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  • Post published:10/08/2020
  • Post last modified:16/07/2021

There have been lots of talks lately on the newspapers and online about scanxiety – someone created a fancy word to describe anxiety before diagnostic scans such as CT and MRI. 
The term quickly included private ultrasound scans mainly private pregnancy scans in a newspaper attempt to grab the reader’s attention. 

The Guardian headline reads:
“Scanxiety: why private baby scans are on the rise
Many pregnant women are paying for extra ultrasounds, for reassurance or for ‘souvenir scans’. But does multiple scanning pose a risk to the unborn child?”

The MailOnline article reads:
Pregnant women with ‘scanxiety’ are told to avoid private ultrasounds as firms offer multiple scans to assuage their fears

  • The study found almost a third of mothers-to-be pay for extra scans while pregnant
  • Many do so due to anxiety, despite NHS offering scans at 12 weeks and 20 weeks
  • Parent site ChannelMum.com says ‘pop-up’ firms target women with ‘scanxiety’

Another article on MailOnline reads:
The rise of ‘scanxiety’: Pregnant women are risking their babies’ health by paying for unnecessary scans

  • UK and US guidelines advise getting two scans: one at 12 weeks, one at 20 weeks
  • A new study shows a third of mothers-to-be pay for extra private ultrasounds
  • Too many high-intensity scans may cause harm to the foetus, experts warn 
  • Anxiety over the baby’s health may be doing more harm than good, they say

Going through these articles as a qualified sonographer with more than 15 years experience, i found out that they were full of inaccuracies, misinformation and scaremongering.

Ultrasound is used in pregnancy since the late 70s. There were a few research publications suggesting that ultrasound might affect the growth of the unborn baby but with no conclusive evidence and consequent studies failed to duplicate the results. The medical community, therefore, is suggesting that ultrasound should be used where clinically indicated.

NICE recommends 2 scans at 12 and 20 weeks as sufficient during the pregnancy. A new study in England, however, shows that almost a third of expectant mothers are paying for additional private scans. 

So NICE knows better than the pregnant mothers or is it because NICE has to take into account the lack of NHS sonographers and midwives and try to alleviate the stress on the NHS?

If two ultrasound scans are enough in the UK, why they are not enough in the USA, Australia and most other European countries?

So would you say to an expectant mother and her partner who had a miscarriage and sometimes, unfortunately, multiple ones, who are in the waiting room shaking waiting to find out if their baby has a heartbeat that is overreacting and suffering from scanxiety?

Do you think that the ultrasound scan is clinically indicated?

I would say yes as the ultrasound scan will either reassure them, that their baby is alive or at the worst-case scenario will confirm their fear but at least they will know and they will be able to deal with it. In very anxious patients, sometimes a quick scan is the best option for alleviating stress which is helpful in so many other ways.

In our London ultrasound clinic, we do not just do pregnancy scans such as the early pregnancy scan, but we do a variety of other ultrasonic examinations such as abdominal, pelvic and musculoskeletal examinations. We have clients from all walks of life including health care professionals who are not willing to wait 6+ weeks to have a scan on the NHS as they want to find out if there is something wrong with them and treat it ASAP. We assume that these clients are suffering from scanxiety too but all these articles concentrated on expecting mothers as a soft target.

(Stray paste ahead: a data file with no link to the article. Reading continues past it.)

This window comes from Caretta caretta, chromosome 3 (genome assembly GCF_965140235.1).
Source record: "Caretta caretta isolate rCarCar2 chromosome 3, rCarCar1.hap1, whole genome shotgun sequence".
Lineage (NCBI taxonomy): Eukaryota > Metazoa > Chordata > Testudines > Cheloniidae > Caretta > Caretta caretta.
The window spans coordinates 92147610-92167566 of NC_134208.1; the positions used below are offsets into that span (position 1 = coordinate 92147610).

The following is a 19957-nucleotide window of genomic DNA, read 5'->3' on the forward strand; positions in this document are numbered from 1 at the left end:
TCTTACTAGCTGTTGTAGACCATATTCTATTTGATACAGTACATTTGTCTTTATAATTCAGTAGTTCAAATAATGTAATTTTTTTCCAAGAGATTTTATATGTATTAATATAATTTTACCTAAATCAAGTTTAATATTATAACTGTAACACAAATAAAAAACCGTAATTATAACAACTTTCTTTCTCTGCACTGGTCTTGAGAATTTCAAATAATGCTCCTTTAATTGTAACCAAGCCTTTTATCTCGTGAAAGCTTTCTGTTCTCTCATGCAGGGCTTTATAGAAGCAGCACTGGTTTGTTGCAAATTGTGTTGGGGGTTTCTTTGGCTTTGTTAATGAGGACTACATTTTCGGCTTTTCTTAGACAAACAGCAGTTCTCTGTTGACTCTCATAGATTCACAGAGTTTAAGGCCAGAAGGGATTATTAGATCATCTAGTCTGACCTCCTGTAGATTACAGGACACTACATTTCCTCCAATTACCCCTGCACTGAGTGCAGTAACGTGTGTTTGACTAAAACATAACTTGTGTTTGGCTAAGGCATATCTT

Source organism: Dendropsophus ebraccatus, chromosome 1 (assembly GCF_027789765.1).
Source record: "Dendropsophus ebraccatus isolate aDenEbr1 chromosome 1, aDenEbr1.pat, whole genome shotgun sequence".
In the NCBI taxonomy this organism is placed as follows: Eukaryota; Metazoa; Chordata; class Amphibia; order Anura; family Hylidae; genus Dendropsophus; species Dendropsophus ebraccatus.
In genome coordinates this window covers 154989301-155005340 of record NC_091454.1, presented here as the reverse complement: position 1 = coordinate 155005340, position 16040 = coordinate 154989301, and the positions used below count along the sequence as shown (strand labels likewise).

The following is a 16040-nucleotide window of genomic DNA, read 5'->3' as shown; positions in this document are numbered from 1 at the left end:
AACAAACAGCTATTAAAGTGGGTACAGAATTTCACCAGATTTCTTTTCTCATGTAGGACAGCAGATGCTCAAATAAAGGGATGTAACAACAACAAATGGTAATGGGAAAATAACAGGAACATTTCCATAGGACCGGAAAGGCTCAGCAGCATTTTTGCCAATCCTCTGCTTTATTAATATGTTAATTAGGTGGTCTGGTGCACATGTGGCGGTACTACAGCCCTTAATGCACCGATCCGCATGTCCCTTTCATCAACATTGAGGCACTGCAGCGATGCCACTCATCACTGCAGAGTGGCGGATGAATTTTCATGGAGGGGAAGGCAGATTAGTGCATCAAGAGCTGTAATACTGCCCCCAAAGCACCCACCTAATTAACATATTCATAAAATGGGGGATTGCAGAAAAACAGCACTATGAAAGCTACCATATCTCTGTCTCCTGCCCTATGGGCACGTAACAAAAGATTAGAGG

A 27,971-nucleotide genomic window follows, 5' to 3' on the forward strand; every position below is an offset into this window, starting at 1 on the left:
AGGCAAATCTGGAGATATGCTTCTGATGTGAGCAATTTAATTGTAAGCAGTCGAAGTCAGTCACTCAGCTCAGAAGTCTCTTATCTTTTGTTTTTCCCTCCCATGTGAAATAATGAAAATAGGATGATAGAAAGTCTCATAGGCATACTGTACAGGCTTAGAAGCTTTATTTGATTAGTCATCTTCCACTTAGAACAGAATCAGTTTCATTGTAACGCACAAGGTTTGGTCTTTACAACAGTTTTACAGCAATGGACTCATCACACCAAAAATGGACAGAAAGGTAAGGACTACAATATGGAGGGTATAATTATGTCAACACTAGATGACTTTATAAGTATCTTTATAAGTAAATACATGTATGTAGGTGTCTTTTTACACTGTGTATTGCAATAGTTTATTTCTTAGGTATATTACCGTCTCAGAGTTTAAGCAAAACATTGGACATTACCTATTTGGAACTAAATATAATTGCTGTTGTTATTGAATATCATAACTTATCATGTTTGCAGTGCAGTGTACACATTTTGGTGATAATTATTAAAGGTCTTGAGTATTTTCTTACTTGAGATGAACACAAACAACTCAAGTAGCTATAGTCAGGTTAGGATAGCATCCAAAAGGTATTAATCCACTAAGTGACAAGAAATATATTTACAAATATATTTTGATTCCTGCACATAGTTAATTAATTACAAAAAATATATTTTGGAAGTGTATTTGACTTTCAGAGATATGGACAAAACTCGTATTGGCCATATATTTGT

Never the less anxiety associated with the results of a scan either ultrasound, CT or MRI between cancer patients is well documented. 
Some concerns on these articles arise from the intensity of the ultrasound beam and the length of ultrasound scanning. The intensity of the ultrasound beam is significantly higher on 4D scans than 2D scans as is the scanning time.

In our London ultrasound clinic we do not offer 4D ultrasound scans but most of the ultrasound clinics that do offer them, they offer them later in pregnancy at 20+ weeks, when the baby is well-developed and the effects of ultrasound intensity are minimal. 

The most valid point of these articles is the use of untrained/unqualified sonographers. I am not aware of any ultrasound clinics in the UK that uses unqualified sonographers and as far as I know, most of the ultrasound clinics are registered with CQC.

Nevertheless, the Daily Mail has compiled a list with tips on finding a reputable scanning clinic:


·  Check that your ultrasound clinic is registered with the Care Quality Commission, to ensure it meets professional standards.
·  Look online for clinic reviews and check how long the company has been established.
·  Ask the clinic about staff qualifications and experience. Any reputable firm will be happy to help. Your sonographer should be HCPC qualified.
·  Some clinics do offer discounts to make the treatment affordable for everyone. However if you are being pressured to buy more packages than you need or can afford, consider going elsewhere. It’s your body, your baby and your choice.
·  If you feel overly anxious, speak with your midwife. Your ultrasound clinic will work with him or her. 

If you have any questions please feel free to contact us.


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Medically Reviewed by Tareq Ismail Pg(Dip), BSc (Hons)